After kicking that suggestion around with various NFL sources this week, it’s clear that Pace knows what he’s getting into. And he certainly wasn’t hiding his feelings about his quarterbacks before the draft, either. Indeed, two sources told Yahoo Sports in the run-up to the first round that the Bears were one of the teams believed to be locked in on Trubisky as the top quarterback available. This despite having paid Glennon and Trubisky being mired in a seemingly league-wide debate over the quality of the QB class.
Pace saw his guy, and that ended up making all the difference on draft day. To the point that Pace’s aggressive trade to move up from No. 3 overall to No. 2 was likely a case where the Bears were bidding against themselves. Pace revealed his rationale behind the move. He was receiving calls from teams about moving to the Bears’ pick at No. 3 overall and believed those inquiries were efforts by other teams to draft Trubisky. His assumption was that if a team was calling him at No. 3 and hoping to draft the guy he wanted, they were likely calling the San Francisco 49ers at No. 2 as well. And he didn’t want to give someone else the opportunity to take the quarterback he believed in.
Whether that was going to happen is a matter of debate. Pace’s supporters say the entire argument is irrelevant and framed improperly. While media (such as myself) have looked at it as trading three additional draft picks to move up one spot, Pace’s supporters said it should be looked at as trading four picks (a first, two thirds and a fourth) for a franchise quarterback. The criticism from Pace’s supporters is that the crowd of naysayers are locked in on the “move one spot in the draft” narrative rather than the “move to get your franchise quarterback” storyline.
“If you believe it’s your franchise quarterback, who cares what it costs to get him?” asked one of Pace’s supporters. “And if [Pace] is right about Trubisky, then nobody cares about any of this. That’s the bottom line. Nobody will care what he gave up for a franchise quarterback. … [Two third-rounders and a fourth-rounder] isn’t much to give up if it’s the difference between getting your franchise quarterback or possibly not getting him.”
Whether Trubisky is worthy to be considered a franchise quarterback is another argument. The bottom line is that Pace sees him as that – and thus, has to make moves based on that assumption. That has always been one of the traits about Pace that his allies have celebrated. In fact, when Pace left the New Orleans Saints for the Bears in 2015, a number of sources told Yahoo Sports that one of Pace’s biggest assets was that he firmly asserted himself in his own evaluations. To the point that if he and Saints head coach Sean Payton disagreed on a player, Pace was known to be blunt about his analysis – whether it was the popular viewpoint or not.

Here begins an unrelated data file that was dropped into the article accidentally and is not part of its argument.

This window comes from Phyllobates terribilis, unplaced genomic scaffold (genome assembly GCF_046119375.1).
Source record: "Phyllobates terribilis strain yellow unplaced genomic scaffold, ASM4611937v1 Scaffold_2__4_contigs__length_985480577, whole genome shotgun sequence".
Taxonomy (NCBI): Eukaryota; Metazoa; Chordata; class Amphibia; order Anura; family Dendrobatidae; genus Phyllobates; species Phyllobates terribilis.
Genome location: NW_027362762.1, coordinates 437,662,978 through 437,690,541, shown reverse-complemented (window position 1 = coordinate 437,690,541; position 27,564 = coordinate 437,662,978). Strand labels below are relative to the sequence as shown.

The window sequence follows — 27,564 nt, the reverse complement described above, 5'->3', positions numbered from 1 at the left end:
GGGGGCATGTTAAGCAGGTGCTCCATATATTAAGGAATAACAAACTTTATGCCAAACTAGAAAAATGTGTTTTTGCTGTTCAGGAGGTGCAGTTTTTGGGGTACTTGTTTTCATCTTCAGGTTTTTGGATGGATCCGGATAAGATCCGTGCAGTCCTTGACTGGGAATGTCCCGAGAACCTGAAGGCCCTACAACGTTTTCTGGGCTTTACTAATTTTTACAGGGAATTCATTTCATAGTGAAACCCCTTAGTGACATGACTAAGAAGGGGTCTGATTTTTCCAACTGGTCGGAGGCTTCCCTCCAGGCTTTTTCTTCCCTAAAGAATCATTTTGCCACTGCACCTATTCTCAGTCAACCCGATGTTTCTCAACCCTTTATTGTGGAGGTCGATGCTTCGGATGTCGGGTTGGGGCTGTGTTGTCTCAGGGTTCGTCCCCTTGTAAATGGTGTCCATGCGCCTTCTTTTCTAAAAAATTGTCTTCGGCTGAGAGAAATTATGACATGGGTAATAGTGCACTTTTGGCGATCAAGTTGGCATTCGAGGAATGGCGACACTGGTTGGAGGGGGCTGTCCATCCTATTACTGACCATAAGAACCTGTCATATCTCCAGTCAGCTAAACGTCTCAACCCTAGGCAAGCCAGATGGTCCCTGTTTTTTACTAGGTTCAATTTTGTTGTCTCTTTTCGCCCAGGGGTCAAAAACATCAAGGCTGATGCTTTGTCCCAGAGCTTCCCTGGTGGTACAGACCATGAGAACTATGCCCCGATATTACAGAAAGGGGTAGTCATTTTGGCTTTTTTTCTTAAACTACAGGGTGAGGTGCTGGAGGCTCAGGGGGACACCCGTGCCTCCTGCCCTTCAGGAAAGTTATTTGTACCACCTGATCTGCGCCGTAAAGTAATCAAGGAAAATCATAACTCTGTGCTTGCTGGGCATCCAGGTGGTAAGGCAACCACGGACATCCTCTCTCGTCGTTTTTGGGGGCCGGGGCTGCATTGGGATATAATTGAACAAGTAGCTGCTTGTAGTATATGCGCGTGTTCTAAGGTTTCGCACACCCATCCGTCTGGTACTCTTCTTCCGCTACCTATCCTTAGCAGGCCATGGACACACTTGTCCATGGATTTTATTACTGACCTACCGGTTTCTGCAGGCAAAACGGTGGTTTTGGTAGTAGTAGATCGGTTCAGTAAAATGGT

If that kind of self-conviction is legitimate, it’s coming in handy for Pace now. The reality is that Trubisky had skewed evaluations across the league. Some teams were comfortable with him as a high-end prospect, while others were unsettled with his lack of experience or some aspect of his skills. Of course, that’s common with any quarterback drafted near the top of the first round – a territory where hair-splitting occurs on an infinite level.
Only three things really matter in this whole thing. First, that Pace and his staff of evaluators believe in Trubisky as the franchise cornerstone. Second, that Pace has the time to develop the quarterback and put the appropriate long-term pieces around him. And finally, whether Trubisky can live up to the confidence that has been placed in him.
Should all of that happen, Pace gets exactly what he has wanted when this mission started back in January: A quarterback room with some hope – and a franchise that will be reinvigorated because of it.